First albums from former reality show winners (and notable contestants) are always a turning point--do they prove they have what it takes to make it in the real world or was their fame a fleeting TV-only product? It's been said before, but I'll say it again: For every Leona Lewis and Will Young there's a Michelle McManus and a Leon Jackson; for every Kelly Clarkson and Carrie Underwood, a Justin Guarini and a Taylor Hicks. The first single doesn't tell the tale--it's almost always a smash hit, even if radio ignores it.
"Hallelujah," the first single from Alexandra Burke, last year's X Factor winner, was an unqualified hit. It become Christmas #1 and the decade's fifth best-selling single in the United Kingdom, making it so far the biggest domestic hit from a X Factor alum. It was a gorgeous, soaring ballad that showcased the singer's substantial vocal ability. But even on the basis of such a hit, scoring a hit album is a whole different game.
With tremendous pleasure, I'm happy to report that Burke's debut, Overcome, is a knockout of a pop album that comfortably showcases the singer as an adept pop vocalist whether she's singing an epic ballad, an '80s-styled dance pop tune, or a modern R&B-influenced number. Overcome is actually quite diverse, ranging from Amy Winehouse- and Duffy-esque '60s styled songs to modern dance pop featuring hot American guests.
"Bad Boys," the UK's current #1 hit is perfect counter-programming to "Hallelujah," included here as a bonus track. Where "Hallelujah" was graceful and soaring, "Bad Boys" is down and dirty--a dance pop stomper that announces itself with sirens blazing. Burke exudes an awful lot of personality here, much more so than Leona Lewis, the other major X Factor winner (and yes, there will be lots of comparisons between the two). While Lewis generally seems pleasant, albeit a bit proper, Burke is the life of the party. She gets down quite properly on the frothy RedOne (Lady GaGa, Little Boots) dance pop productions "Broken Heels" and "Dumb" and Stargate's "Nothing But the Girl."
On the other end of the spectrum, she also excels at the ballads, several of which clearly want to be the next "Bleeding Love," with their big choruses and slow drum beats that sound like they were pounded out on skins the size of the moon. "The Silence" and "Overcome" are the showcase power ballads. As big as these productions are, Burke is never overpowered, although it's nice to hear her ably apply more restraint on "They Don't Know," the quieter closing track soulfully rendered with piano and strings.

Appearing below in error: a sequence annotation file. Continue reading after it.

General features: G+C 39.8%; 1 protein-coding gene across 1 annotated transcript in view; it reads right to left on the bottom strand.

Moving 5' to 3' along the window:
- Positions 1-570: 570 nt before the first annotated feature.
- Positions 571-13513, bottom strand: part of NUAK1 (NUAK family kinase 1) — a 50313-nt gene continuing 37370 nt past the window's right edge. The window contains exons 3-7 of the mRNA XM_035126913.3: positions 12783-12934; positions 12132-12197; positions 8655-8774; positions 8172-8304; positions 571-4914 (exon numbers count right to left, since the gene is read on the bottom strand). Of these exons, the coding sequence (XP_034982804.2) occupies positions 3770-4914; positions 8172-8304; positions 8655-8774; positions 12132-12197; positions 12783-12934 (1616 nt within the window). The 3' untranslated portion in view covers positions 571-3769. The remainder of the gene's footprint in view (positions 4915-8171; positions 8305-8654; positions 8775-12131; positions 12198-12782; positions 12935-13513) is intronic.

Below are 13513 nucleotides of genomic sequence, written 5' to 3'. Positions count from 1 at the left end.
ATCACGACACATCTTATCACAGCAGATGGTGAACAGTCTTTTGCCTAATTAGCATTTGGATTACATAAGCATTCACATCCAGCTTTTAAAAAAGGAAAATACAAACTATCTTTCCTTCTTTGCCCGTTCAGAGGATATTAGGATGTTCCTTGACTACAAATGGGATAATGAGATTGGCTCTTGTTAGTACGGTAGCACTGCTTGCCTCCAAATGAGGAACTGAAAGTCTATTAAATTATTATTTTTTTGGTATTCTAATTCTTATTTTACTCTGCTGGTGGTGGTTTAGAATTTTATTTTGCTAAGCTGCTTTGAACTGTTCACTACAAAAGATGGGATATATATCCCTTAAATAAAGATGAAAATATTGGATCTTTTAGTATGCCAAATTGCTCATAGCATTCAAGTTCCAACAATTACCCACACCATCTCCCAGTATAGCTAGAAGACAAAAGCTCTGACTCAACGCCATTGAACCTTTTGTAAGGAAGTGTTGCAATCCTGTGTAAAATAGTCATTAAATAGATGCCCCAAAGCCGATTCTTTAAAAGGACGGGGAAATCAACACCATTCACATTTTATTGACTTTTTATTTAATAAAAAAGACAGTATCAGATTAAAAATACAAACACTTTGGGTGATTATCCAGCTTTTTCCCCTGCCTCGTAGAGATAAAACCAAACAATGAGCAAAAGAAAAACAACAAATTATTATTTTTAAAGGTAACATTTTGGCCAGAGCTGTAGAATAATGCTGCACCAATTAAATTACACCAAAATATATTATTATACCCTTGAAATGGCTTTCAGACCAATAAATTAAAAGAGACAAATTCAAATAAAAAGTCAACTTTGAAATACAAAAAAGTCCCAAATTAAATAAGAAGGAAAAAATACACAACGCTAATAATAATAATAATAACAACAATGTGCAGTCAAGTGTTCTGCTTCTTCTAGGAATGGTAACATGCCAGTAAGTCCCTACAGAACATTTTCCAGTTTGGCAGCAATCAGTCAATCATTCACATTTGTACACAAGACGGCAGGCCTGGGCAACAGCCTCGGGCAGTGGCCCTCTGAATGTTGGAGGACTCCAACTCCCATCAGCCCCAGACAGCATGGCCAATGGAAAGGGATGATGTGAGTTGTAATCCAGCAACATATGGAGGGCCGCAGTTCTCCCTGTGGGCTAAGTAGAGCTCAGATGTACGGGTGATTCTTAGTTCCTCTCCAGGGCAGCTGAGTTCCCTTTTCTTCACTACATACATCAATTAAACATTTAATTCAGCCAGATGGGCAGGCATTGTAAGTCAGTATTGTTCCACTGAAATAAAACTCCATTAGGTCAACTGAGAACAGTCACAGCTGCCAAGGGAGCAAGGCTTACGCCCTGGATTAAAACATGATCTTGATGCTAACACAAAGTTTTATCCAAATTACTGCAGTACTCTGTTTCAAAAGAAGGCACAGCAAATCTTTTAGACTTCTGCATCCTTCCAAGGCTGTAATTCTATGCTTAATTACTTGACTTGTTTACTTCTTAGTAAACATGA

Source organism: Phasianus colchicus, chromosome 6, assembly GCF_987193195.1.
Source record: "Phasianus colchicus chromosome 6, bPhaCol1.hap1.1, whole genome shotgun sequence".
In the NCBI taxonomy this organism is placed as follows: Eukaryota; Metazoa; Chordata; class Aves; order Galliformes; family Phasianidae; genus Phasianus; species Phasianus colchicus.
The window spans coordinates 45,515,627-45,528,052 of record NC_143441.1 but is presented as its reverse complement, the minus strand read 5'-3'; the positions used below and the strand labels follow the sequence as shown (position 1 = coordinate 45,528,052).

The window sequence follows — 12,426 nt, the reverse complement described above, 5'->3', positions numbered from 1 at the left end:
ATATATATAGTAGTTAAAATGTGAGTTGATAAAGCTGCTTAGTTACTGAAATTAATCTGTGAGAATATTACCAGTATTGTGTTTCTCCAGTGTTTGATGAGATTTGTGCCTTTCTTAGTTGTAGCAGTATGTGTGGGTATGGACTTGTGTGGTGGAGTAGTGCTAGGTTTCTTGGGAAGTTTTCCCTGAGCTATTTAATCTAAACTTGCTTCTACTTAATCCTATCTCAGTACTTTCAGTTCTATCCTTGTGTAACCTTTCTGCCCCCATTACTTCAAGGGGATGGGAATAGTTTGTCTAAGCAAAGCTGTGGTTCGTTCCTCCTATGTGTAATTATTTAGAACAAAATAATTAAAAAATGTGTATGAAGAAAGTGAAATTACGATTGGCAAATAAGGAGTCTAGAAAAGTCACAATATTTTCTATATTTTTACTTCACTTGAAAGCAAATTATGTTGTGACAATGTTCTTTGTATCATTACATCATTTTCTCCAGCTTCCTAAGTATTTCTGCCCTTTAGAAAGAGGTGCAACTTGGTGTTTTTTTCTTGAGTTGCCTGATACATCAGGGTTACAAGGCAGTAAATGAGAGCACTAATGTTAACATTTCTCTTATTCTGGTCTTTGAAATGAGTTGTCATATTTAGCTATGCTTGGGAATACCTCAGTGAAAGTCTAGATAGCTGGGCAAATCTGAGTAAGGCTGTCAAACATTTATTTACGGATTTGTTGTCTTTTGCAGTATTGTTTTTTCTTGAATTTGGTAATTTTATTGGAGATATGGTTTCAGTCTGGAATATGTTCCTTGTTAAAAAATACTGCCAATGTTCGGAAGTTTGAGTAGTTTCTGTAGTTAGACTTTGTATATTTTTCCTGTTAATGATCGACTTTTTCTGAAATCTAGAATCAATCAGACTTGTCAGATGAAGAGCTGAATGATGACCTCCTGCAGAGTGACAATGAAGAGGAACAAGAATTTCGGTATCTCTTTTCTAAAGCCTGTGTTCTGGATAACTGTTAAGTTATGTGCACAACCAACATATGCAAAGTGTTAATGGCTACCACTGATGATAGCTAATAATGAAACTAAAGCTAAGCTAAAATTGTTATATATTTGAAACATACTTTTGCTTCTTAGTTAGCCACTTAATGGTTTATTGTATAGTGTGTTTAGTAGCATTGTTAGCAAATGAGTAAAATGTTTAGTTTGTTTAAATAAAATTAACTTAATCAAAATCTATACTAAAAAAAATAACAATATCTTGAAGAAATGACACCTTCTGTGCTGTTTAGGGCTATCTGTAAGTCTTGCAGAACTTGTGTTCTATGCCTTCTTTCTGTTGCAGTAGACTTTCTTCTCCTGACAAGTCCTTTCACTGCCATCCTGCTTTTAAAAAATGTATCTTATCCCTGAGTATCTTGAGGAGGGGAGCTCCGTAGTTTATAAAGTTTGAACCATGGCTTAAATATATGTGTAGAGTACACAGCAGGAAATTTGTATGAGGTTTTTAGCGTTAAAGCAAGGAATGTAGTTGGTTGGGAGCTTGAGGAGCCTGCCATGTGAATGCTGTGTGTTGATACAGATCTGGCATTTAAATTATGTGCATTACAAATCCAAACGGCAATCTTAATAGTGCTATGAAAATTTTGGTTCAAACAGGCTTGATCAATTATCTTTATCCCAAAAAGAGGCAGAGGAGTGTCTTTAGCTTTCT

Falling somewhere in the middle are my favorite tracks. Her Ne-Yo collaboration, "Good Night Good Morning" is a really cool track with a seductive pop melody and the great hooks we've come to expect from a Ne-Yo penned song. "All Night Long" is fun bubbly dance pop. The '60s-styled tracks both work well too. "Bury Me (Six Feet Under)" is sweet and fun, while "You Broke My Heart," co-penned by Pixie Lott, is big and brassy.
My only gripe is that many of the productions sound too similar to other songs. "All Night Long" is almost identical to Chris Brown's "Forever" (I assume they have the same producer, but have not been able to confirm it), "Broken Heels" sounds a lot like Alesha Dixon's "The Boy Does Nothing," "You Broke My Heart" a lot like Duffy's "Mercy," and "Overcome" is so similar to Kelly Clarkson's From Justin to Kelly ballad, "Anytime" that you can just about sing along with either set of lyrics (both songs were written by Louis Biancaniello and Sam Watters).
This would be more of a problem if Burke was just phoning in her performance or if these varying songs' styles didn't suit her. As it is, it's a bit of playing-it-safe, which is to be expected for a project like this. More importantly, she sounds great on every song here, regardless of how familiar they may sound.
Overcome is the first in a series of albums released in the next few weeks from female pop stars that got their starts on British reality TV singing competitions. Cheryl Cole and Leona Lewis take notice--Alexandra Burke has thrown down the gauntlet, and it's going to be a hard act to follow.
Best: Bad Boys, Good Night Good Morning, Bury Me (Six Feet Under), You Broke My Heart, Broken Heels, They Don't Know, All Night Long, Overcome, The Silence